Most full-time workers and job seekers, when asked, say a four-day workweek is at the top of their wish list. That is what a recent study by Bankrate, a consumer financial services company, discovered. Fully 81 percent of 2,367 adults polled, supported such a move, and 89 percent of workers were willing to make sacrifices to achieve that goal. Those surveyed said they would work longer hours, change jobs, take a pay cut, have fewer vacation days, switch industries and even sacrifice advancement for the chance to reduce their days of toil.
At the same time, more than half of American employers offer, or plan to offer, a four-day workweek, according to a poll of 976 business leaders by ResumeBuilder.com. In that survey, 20 percent of those businesses already offer a four-day week and another 41 percent are planning to implement a similar week at least on a trial basis.
Several large trials are already occurring both here and abroad to explore the possibilities of a shortened work week. Studies have shown that for those who have implemented the change employees are happier, have less burnout, and it is also easier to attract new talent. In a Canadian trial, researchers found that revenue increased by 15 percent in many of the 41 companies that decided to continue with the approach after the trial ended.
Some large private sector companies in the U.S. including Shopify, and even Amazon and Microsoft, are experimenting with a shorter workweek. California, Massachusetts, Missouri, Pennsylvania, Texas, and possibly Vermont have introduced legislation to reduce the standard workweek as well.
You would think that with this much support from both employee and employer, why hasn’t it happened already?
The facts are that the lion’s share of U.S. companies and organizations still operate under a five-day work schedule. It happens to also be a labor law and has been for more than 80 years. Changing that would require a large adjustment and require a great deal of planning. Just think for a moment about how downsizing the working week might impact you. Everything from taking the kids to school, to when you go grocery shopping might change.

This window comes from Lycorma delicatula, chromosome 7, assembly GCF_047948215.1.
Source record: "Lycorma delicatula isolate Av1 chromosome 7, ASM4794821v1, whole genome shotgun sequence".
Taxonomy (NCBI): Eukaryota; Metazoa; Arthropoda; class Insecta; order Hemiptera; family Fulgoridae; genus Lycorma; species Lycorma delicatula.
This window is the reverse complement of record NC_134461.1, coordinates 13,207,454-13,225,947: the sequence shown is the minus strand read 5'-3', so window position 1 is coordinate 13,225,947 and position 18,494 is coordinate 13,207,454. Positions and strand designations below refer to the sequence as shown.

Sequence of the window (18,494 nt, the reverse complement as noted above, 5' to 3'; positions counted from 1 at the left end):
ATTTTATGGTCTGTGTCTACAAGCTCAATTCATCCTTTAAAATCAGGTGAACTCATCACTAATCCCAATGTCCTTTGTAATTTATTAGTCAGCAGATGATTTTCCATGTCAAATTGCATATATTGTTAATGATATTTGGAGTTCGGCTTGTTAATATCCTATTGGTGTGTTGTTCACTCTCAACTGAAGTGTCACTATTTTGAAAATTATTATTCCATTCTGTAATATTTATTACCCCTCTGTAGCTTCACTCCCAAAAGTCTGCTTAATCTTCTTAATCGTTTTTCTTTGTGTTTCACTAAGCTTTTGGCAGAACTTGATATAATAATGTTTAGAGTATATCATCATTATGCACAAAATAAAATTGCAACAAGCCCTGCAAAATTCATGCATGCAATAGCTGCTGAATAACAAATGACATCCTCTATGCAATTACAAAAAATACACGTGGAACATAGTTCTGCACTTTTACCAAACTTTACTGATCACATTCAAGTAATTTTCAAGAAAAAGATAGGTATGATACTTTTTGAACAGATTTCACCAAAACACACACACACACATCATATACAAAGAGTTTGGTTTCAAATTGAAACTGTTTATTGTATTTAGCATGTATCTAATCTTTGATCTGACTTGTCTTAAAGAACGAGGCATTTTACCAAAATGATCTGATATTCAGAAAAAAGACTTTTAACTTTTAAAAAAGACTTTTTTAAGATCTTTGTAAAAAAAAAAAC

From the perspective of your company, there is a lot that needs to be assessed. Staffing needs, concerns over productivity gains or losses, increased costs, and complex changes to operations are all legitimate concerns. None of those issues can be overcome quickly. Experts estimate a complete changeover could take five years or more.
Back in 1926, Henry Ford was credited for standardizing the five-day workweek (down from six) in response to pressure from the labor movement. Unions have long been instrumental in fighting for most of today’s worker benefits like weekends off, overtime and health benefits.
In 1940, an amendment to the Fair Labor Standards Act mandated pay for any time worked beyond 40 hours per week. Since then, not much has changed in labor laws.
While remote workers, office jockeys, and the salaried bunch are lobbying for a change in the workweek, the United Auto Workers are putting the four-day workweek on the map for hourly workers. Today’s striking auto workers union, in addition to wanting better pay and benefits, are asking for a four-day workweek. The deal they want is to put in a 32-hour week and get paid for 40 hours. In addition, anything clocked over the 32-hour limit would count as overtime.
Part of the union’s effort is due to the auto industry’s transition from building gas-powered vehicles to electric. It takes less time to assemble EVs on the line, so assembly workers wouldn’t necessarily see their weekly take-home pay take a hit.
Most labor experts do not expect the UAW will win on that demand. And not all workers want a reduction in their hours worked anyway. Hourly workers across many industries are fighting for more, not less, hours to work. It is a sad fact in this country that many employers actively try to keep workers’ hours under certain thresholds to avoid paying fringe benefits. It would take a concerted effort by labor unions, corporate executives, and politicians to pull off something like a four-day workweek. Nonetheless, the idea is gathering steam across the nation, and at some point, we should expect it to become a fact, possibly in my lifetime.